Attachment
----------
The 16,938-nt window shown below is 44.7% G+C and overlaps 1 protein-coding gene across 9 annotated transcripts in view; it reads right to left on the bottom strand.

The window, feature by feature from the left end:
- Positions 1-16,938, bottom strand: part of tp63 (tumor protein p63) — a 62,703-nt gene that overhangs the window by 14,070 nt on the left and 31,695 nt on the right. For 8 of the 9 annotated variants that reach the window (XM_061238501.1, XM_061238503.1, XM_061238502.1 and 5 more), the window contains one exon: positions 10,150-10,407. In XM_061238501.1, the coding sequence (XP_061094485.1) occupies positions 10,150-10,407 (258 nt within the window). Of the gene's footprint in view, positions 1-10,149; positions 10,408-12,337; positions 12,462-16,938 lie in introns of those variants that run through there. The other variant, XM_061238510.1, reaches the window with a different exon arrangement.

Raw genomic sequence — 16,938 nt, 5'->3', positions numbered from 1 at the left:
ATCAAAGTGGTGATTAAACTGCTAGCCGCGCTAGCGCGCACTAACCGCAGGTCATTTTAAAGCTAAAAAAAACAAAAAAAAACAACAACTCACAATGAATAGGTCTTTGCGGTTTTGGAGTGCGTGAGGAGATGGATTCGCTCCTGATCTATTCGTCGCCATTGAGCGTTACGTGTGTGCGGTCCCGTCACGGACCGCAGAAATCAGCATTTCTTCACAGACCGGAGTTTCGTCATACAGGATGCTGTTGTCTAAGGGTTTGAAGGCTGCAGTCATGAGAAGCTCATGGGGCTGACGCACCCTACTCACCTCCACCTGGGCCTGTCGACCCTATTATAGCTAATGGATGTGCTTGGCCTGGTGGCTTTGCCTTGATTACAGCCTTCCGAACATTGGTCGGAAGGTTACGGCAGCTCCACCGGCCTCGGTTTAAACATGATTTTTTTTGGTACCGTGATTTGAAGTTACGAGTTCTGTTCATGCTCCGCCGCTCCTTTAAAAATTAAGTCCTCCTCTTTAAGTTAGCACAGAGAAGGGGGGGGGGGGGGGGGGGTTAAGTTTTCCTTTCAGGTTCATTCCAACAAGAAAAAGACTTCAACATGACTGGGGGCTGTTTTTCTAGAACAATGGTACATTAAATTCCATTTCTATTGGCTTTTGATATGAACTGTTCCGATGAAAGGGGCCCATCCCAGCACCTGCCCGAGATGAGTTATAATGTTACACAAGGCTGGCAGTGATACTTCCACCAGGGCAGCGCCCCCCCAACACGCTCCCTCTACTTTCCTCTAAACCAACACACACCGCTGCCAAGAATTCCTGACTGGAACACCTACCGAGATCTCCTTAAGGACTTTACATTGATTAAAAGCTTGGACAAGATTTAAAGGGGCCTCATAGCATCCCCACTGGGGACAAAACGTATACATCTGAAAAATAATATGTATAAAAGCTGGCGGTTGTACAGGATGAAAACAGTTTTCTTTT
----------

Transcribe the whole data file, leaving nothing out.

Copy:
The 16,938-nt window shown below is 44.7% G+C and overlaps 1 protein-coding gene across 9 annotated transcripts in view; it reads right to left on the bottom strand.

The window, feature by feature from the left end:
- Positions 1-16,938, bottom strand: part of tp63 (tumor protein p63) — a 62,703-nt gene that overhangs the window by 14,070 nt on the left and 31,695 nt on the right. For 8 of the 9 annotated variants that reach the window (XM_061238501.1, XM_061238503.1, XM_061238502.1 and 5 more), the window contains one exon: positions 10,150-10,407. In XM_061238501.1, the coding sequence (XP_061094485.1) occupies positions 10,150-10,407 (258 nt within the window). Of the gene's footprint in view, positions 1-10,149; positions 10,408-12,337; positions 12,462-16,938 lie in introns of those variants that run through there. The other variant, XM_061238510.1, reaches the window with a different exon arrangement.

Raw genomic sequence — 16,938 nt, 5'->3', positions numbered from 1 at the left:
ATCAAAGTGGTGATTAAACTGCTAGCCGCGCTAGCGCGCACTAACCGCAGGTCATTTTAAAGCTAAAAAAAACAAAAAAAAACAACAACTCACAATGAATAGGTCTTTGCGGTTTTGGAGTGCGTGAGGAGATGGATTCGCTCCTGATCTATTCGTCGCCATTGAGCGTTACGTGTGTGCGGTCCCGTCACGGACCGCAGAAATCAGCATTTCTTCACAGACCGGAGTTTCGTCATACAGGATGCTGTTGTCTAAGGGTTTGAAGGCTGCAGTCATGAGAAGCTCATGGGGCTGACGCACCCTACTCACCTCCACCTGGGCCTGTCGACCCTATTATAGCTAATGGATGTGCTTGGCCTGGTGGCTTTGCCTTGATTACAGCCTTCCGAACATTGGTCGGAAGGTTACGGCAGCTCCACCGGCCTCGGTTTAAACATGATTTTTTTTGGTACCGTGATTTGAAGTTACGAGTTCTGTTCATGCTCCGCCGCTCCTTTAAAAATTAAGTCCTCCTCTTTAAGTTAGCACAGAGAAGGGGGGGGGGGGGGGGGGGTTAAGTTTTCCTTTCAGGTTCATTCCAACAAGAAAAAGACTTCAACATGACTGGGGGCTGTTTTTCTAGAACAATGGTACATTAAATTCCATTTCTATTGGCTTTTGATATGAACTGTTCCGATGAAAGGGGCCCATCCCAGCACCTGCCCGAGATGAGTTATAATGTTACACAAGGCTGGCAGTGATACTTCCACCAGGGCAGCGCCCCCCCAACACGCTCCCTCTACTTTCCTCTAAACCAACACACACCGCTGCCAAGAATTCCTGACTGGAACACCTACCGAGATCTCCTTAAGGACTTTACATTGATTAAAAGCTTGGACAAGATTTAAAGGGGCCTCATAGCATCCCCACTGGGGACAAAACGTATACATCTGAAAAATAATATGTATAAAAGCTGGCGGTTGTACAGGATGAAAACAGTTTTCTTTT